You can also Insert a blank item as the first option which is usually a good idea because people who fill out the form as fast as possible will often just leave the first option selected. If you’re doing any sort of survey or research then this can affect your results.

The drop-down menu will look something like this:

Drop Down Example

Checkboxes work similar to a drop down menu except you get several boxes that you can check.

Check Box Options

By default it’ll put the box first followed by the name of the option but if you select Put a label first, a checkbox last it’ll put the box after the text.

Wrap each item with a label element will add the <label> and </label> tags to each option which isn’t necessary unless you’re trying to do something fancy so don’t worry about this option.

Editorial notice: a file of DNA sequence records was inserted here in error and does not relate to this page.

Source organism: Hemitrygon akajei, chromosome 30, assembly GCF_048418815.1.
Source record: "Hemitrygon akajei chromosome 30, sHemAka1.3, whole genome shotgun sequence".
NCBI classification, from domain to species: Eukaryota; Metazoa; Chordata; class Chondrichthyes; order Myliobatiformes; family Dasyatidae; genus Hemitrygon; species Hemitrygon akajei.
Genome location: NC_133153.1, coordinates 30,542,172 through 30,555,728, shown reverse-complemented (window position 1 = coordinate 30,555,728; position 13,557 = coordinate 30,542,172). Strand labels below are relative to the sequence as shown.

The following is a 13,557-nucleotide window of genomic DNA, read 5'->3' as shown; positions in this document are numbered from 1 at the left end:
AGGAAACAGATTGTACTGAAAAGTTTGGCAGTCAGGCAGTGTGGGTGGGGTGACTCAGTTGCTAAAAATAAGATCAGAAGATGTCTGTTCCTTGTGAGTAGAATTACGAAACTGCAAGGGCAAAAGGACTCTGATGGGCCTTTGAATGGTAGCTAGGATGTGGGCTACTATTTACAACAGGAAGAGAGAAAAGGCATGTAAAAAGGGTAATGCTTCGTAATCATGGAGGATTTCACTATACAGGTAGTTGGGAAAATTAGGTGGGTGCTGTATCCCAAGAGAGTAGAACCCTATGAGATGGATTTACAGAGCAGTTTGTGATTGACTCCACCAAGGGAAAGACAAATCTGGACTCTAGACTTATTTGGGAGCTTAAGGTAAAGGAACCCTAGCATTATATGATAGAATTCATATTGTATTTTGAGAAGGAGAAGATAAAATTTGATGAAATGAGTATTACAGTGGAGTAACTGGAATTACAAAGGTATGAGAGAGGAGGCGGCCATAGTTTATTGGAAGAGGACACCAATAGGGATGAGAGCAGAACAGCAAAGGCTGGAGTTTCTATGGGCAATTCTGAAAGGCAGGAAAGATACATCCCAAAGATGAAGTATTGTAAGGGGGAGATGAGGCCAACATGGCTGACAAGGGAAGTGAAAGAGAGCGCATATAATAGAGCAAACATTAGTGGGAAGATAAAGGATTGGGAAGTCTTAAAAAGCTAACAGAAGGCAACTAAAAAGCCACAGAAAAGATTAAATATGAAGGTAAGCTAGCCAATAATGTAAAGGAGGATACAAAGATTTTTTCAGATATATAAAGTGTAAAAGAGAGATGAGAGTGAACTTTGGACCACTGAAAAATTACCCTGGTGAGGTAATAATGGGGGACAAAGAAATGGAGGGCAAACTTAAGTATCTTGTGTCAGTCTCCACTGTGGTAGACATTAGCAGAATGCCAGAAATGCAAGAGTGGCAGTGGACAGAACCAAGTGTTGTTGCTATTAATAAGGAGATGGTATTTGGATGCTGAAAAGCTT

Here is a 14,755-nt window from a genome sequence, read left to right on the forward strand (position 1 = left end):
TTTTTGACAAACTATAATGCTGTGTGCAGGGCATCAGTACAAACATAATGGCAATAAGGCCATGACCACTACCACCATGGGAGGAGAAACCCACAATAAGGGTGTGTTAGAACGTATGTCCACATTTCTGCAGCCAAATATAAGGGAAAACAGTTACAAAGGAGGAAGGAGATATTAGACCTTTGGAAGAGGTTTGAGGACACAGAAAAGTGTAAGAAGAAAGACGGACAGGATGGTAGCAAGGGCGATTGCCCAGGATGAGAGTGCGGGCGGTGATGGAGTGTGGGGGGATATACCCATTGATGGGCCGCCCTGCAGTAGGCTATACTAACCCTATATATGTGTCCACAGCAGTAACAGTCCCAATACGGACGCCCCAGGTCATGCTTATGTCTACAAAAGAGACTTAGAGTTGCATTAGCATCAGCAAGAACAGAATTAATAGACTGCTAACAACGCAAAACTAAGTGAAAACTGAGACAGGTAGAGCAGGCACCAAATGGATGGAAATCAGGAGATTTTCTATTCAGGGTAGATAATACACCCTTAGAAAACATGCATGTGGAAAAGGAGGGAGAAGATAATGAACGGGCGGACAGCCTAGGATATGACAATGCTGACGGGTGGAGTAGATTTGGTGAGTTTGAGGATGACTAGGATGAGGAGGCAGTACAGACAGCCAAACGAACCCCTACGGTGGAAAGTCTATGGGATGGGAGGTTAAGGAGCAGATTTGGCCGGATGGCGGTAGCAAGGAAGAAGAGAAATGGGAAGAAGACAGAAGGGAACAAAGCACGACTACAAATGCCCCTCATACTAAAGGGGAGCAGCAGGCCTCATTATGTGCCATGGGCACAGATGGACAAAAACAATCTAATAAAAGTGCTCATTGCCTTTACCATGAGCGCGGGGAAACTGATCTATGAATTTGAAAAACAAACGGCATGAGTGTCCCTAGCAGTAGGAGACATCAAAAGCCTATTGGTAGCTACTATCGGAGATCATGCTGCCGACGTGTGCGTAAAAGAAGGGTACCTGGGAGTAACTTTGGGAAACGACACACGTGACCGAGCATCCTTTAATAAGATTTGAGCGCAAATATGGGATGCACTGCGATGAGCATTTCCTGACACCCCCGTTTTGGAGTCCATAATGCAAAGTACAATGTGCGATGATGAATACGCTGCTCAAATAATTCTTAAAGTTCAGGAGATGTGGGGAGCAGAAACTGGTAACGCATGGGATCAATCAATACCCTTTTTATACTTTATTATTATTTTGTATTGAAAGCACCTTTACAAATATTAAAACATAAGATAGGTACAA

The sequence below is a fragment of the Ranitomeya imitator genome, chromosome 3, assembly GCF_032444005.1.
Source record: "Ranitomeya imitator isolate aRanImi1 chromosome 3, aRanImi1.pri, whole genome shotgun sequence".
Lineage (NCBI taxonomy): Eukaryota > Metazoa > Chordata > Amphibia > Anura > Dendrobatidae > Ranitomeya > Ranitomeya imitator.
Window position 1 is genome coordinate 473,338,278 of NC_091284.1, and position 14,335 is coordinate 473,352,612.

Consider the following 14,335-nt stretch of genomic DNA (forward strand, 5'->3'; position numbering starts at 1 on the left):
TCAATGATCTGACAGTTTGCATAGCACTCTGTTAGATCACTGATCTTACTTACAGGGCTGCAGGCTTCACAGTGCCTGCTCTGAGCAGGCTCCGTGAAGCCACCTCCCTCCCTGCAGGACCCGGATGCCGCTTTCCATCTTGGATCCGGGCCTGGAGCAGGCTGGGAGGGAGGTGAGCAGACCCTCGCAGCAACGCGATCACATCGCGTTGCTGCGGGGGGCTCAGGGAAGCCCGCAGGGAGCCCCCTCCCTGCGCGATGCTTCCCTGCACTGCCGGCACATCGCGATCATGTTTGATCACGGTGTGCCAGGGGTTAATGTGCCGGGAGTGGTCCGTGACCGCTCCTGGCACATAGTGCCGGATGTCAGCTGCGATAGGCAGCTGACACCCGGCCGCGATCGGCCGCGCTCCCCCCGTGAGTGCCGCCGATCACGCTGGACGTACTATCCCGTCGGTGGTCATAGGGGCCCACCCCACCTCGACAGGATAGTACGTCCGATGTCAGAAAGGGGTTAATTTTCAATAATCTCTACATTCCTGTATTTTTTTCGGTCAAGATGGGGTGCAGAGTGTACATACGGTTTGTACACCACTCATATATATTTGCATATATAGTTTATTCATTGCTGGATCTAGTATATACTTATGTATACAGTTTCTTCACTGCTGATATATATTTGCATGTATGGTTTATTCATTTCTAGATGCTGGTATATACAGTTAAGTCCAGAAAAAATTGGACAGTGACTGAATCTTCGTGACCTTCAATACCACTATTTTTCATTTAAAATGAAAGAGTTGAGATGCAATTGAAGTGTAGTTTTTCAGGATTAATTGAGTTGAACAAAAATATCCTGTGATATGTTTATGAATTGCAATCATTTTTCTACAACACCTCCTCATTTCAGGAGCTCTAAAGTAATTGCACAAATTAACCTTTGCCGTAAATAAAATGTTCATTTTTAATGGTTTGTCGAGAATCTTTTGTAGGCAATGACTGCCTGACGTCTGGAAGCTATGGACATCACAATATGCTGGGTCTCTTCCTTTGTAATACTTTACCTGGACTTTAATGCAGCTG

If you try to put label tags around a checkbox field you’ll get an error. For example if your code looks like this:

<label> Checkbox Example
 [checkbox checkbox-76 "Option 1" "Option 2" "Option 3"]</label>

It’ll give you an error. For checkboxes you can’t use these label tags because your browser sees each check box as its own form element and wrapping them all in a label tag causes problems.

These label tags can be a bit confusing but don’t worry because you don’t have to use them at all. You can completely ignore everything we’ve said about them.

Make checkboxes exclusive means that you can only select one checkbox in the form. Checkboxes are usually used to select multiple options so if you only want them to select one option you should probably use radio buttons.